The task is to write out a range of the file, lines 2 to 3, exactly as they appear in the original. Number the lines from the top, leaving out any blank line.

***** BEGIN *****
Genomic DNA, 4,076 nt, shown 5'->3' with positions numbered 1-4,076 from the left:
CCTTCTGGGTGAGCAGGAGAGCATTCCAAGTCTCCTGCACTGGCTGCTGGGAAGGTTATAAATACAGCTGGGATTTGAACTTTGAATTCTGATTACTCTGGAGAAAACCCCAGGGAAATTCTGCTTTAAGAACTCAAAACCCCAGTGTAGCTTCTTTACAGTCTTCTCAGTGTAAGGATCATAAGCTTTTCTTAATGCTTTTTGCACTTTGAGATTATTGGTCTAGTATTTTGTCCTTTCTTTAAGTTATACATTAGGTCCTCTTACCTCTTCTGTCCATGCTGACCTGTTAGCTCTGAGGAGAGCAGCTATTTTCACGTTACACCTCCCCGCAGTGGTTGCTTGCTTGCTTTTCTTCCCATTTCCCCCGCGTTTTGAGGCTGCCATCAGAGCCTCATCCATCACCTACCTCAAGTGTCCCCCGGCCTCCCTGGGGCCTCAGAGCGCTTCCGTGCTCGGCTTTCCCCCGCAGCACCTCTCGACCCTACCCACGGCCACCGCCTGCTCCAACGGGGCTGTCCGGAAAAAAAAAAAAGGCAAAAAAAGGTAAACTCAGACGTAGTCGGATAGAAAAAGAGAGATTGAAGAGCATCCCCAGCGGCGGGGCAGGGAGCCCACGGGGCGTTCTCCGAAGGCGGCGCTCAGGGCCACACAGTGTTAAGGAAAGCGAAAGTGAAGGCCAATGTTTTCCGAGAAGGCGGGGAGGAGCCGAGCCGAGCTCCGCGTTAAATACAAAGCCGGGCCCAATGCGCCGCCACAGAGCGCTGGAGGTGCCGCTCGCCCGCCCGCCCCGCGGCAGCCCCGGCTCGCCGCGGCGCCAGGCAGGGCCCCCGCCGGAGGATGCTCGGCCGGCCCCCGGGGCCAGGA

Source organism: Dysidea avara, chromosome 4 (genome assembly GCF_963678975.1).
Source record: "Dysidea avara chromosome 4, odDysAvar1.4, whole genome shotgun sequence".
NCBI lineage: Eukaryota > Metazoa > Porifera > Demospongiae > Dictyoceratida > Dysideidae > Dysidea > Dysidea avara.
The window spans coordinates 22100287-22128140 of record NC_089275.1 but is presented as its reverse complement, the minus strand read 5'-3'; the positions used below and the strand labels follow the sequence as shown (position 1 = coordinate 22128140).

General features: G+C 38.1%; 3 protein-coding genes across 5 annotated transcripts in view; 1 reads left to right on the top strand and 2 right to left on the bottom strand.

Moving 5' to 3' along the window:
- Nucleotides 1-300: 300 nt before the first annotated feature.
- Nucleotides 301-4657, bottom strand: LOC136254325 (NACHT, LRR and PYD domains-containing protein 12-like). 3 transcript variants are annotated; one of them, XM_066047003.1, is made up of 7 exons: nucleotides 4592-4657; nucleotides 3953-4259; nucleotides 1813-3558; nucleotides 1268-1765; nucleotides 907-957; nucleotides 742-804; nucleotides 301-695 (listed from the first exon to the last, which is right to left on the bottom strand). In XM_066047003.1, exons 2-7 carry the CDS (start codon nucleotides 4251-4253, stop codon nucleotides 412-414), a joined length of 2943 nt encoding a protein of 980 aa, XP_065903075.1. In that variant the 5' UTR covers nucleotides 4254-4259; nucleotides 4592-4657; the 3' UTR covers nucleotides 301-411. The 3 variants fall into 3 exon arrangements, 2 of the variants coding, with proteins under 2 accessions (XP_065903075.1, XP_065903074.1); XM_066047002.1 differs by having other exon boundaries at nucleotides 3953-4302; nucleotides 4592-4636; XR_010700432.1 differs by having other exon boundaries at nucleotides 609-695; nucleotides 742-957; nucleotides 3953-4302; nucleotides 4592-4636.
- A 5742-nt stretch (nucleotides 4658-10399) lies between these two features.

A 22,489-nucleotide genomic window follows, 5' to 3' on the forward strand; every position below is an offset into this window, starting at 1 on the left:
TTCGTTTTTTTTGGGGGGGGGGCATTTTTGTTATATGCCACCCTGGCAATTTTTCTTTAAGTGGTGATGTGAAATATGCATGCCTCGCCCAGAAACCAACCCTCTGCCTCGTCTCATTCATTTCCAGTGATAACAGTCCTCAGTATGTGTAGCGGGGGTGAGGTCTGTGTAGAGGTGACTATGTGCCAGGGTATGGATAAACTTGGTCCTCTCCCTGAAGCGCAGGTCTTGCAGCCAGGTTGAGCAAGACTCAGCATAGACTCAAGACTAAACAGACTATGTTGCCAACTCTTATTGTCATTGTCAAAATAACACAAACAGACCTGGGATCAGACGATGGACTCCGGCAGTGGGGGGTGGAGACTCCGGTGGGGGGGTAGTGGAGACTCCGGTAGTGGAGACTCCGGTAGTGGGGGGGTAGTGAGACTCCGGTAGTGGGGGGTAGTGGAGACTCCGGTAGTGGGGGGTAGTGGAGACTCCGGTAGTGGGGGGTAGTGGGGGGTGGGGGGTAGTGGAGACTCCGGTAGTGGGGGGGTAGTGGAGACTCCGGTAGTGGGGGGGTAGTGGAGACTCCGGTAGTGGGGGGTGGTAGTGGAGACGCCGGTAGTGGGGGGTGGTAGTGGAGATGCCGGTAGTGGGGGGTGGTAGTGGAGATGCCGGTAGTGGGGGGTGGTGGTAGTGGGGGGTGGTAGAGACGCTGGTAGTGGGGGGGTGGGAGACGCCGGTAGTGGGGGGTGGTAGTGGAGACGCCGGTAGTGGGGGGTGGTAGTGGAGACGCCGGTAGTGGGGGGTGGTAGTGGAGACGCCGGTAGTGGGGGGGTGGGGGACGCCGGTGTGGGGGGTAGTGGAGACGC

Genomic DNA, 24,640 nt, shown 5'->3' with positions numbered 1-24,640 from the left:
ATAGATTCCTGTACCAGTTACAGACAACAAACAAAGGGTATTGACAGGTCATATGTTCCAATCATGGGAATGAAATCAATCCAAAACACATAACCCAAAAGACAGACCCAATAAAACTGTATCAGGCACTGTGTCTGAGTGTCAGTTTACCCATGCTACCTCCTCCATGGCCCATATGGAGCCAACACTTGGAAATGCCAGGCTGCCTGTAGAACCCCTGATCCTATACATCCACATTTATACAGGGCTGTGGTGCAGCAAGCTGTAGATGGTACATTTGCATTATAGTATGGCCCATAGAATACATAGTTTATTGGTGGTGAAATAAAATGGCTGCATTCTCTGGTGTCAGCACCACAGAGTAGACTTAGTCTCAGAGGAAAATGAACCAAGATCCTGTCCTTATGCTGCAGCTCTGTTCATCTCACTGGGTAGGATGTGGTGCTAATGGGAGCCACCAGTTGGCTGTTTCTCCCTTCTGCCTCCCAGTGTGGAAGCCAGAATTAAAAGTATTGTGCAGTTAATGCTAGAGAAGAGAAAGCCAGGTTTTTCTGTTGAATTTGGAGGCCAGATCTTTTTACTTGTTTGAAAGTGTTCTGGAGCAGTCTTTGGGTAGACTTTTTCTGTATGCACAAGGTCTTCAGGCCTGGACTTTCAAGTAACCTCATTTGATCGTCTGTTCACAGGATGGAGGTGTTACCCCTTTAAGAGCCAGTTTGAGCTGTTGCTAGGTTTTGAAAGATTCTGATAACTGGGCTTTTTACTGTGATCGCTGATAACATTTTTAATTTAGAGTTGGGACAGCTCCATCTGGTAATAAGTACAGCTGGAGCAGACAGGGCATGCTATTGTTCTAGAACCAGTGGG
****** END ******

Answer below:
CCTTCTGGGTGAGCAGGAGAGCATTCCAAGTCTCCTGCACTGGCTGCTGGGAAGGTTATAAATACAGCTGGGATTTGAACTTTGAATTCTGATTACTCTGGAGAAAACCCCAGGGAAATTCTGCTTTAAGAACTCAAAACCCCAGTGTAGCTTCTTTACAGTCTTCTCAGTGTAAGGATCATAAGCTTTTCTTAATGCTTTTTGCACTTTGAGATTATTGGTCTAGTATTTTGTCCTTTCTTTAAGTTATACATTAGGTCCTCTTACCTCTTCTGTCCATGCTGACCTGTTAGCTCTGAGGAGAGCAGCTATTTTCACGTTACACCTCCCCGCAGTGGTTGCTTGCTTGCTTTTCTTCCCATTTCCCCCGCGTTTTGAGGCTGCCATCAGAGCCTCATCCATCACCTACCTCAAGTGTCCCCCGGCCTCCCTGGGGCCTCAGAGCGCTTCCGTGCTCGGCTTTCCCCCGCAGCACCTCTCGACCCTACCCACGGCCACCGCCTGCTCCAACGGGGCTGTCCGGAAAAAAAAAAAAGGCAAAAAAAGGTAAACTCAGACGTAGTCGGATAGAAAAAGAGAGATTGAAGAGCATCCCCAGCGGCGGGGCAGGGAGCCCACGGGGCGTTCTCCGAAGGCGGCGCTCAGGGCCACACAGTGTTAAGGAAAGCGAAAGTGAAGGCCAATGTTTTCCGAGAAGGCGGGGAGGAGCCGAGCCGAGCTCCGCGTTAAATACAAAGCCGGGCCCAATGCGCCGCCACAGAGCGCTGGAGGTGCCGCTCGCCCGCCCGCCCCGCGGCAGCCCCGGCTCGCCGCGGCGCCAGGCAGGGCCCCCGCCGGAGGATGCTCGGCCGGCCCCCGGGGCCAGGA

Source organism: Dysidea avara, chromosome 4 (genome assembly GCF_963678975.1).